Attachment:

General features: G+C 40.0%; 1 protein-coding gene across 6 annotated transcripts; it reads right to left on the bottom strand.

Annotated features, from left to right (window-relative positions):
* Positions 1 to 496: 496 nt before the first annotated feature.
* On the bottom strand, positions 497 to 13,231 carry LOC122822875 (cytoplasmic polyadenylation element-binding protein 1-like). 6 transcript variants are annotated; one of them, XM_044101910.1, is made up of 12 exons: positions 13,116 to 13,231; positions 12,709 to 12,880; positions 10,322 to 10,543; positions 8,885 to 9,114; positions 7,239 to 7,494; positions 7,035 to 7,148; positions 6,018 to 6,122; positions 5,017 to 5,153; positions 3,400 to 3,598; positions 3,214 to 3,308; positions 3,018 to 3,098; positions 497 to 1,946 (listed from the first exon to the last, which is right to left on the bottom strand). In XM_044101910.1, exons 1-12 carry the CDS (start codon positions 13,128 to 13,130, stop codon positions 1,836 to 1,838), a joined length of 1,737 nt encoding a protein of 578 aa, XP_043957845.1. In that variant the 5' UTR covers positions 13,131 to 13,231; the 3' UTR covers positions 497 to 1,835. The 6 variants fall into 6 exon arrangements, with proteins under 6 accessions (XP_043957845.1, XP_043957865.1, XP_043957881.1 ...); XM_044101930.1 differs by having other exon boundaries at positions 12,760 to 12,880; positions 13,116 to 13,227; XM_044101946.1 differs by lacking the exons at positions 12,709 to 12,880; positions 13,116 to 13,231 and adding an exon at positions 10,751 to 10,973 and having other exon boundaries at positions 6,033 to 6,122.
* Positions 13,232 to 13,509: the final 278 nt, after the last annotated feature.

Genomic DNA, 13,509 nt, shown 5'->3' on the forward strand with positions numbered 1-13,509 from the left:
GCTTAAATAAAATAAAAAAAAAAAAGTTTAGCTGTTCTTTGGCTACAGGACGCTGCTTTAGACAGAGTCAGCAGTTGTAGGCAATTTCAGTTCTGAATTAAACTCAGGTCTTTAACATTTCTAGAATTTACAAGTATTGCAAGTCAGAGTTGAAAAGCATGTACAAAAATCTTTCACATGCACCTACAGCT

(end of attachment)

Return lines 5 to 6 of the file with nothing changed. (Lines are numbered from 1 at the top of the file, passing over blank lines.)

* Positions 13,232 to 13,509: the final 278 nt, after the last annotated feature.

Genomic DNA, 13,509 nt, shown 5'->3' on the forward strand with positions numbered 1-13,509 from the left: